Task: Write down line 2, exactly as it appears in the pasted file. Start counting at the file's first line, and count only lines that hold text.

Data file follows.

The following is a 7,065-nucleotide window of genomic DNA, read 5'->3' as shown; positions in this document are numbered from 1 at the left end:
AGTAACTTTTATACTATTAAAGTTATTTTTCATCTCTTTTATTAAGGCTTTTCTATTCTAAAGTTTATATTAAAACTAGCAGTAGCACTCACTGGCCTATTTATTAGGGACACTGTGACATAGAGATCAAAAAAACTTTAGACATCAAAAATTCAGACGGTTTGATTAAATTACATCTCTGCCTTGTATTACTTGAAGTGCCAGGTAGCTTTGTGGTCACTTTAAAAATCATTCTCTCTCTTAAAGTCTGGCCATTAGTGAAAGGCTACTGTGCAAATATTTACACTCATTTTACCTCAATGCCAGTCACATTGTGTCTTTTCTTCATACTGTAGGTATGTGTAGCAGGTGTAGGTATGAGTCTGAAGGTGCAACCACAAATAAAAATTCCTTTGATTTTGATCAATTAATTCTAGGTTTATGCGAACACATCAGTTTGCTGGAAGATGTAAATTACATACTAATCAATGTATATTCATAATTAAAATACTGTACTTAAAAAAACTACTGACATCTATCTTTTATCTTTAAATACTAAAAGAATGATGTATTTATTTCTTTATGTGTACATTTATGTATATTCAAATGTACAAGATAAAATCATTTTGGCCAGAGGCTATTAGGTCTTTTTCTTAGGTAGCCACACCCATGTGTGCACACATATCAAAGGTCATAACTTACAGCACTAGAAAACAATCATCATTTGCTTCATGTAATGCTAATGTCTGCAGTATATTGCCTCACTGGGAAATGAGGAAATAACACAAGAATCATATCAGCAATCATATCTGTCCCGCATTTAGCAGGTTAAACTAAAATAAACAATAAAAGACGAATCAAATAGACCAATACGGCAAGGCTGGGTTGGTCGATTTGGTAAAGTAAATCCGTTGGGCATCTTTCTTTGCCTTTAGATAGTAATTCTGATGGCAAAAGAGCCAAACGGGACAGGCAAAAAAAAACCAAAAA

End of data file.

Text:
AGTAACTTTTATACTATTAAAGTTATTTTTCATCTCTTTTATTAAGGCTTTTCTATTCTAAAGTTTATATTAAAACTAGCAGTAGCACTCACTGGCCTATTTATTAGGGACACTGTGACATAGAGATCAAAAAAACTTTAGACATCAAAAATTCAGACGGTTTGATTAAATTACATCTCTGCCTTGTATTACTTGAAGTGCCAGGTAGCTTTGTGGTCACTTTAAAAATCATTCTCTCTCTTAAAGTCTGGCCATTAGTGAAAGGCTACTGTGCAAATATTTACACTCATTTTACCTCAATGCCAGTCACATTGTGTCTTTTCTTCATACTGTAGGTATGTGTAGCAGGTGTAGGTATGAGTCTGAAGGTGCAACCACAAATAAAAATTCCTTTGATTTTGATCAATTAATTCTAGGTTTATGCGAACACATCAGTTTGCTGGAAGATGTAAATTACATACTAATCAATGTATATTCATAATTAAAATACTGTACTTAAAAAAACTACTGACATCTATCTTTTATCTTTAAATACTAAAAGAATGATGTATTTATTTCTTTATGTGTACATTTATGTATATTCAAATGTACAAGATAAAATCATTTTGGCCAGAGGCTATTAGGTCTTTTTCTTAGGTAGCCACACCCATGTGTGCACACATATCAAAGGTCATAACTTACAGCACTAGAAAACAATCATCATTTGCTTCATGTAATGCTAATGTCTGCAGTATATTGCCTCACTGGGAAATGAGGAAATAACACAAGAATCATATCAGCAATCATATCTGTCCCGCATTTAGCAGGTTAAACTAAAATAAACAATAAAAGACGAATCAAATAGACCAATACGGCAAGGCTGGGTTGGTCGATTTGGTAAAGTAAATCCGTTGGGCATCTTTCTTTGCCTTTAGATAGTAATTCTGATGGCAAAAGAGCCAAACGGGACAGGCAAAAAAAAACCAAAAA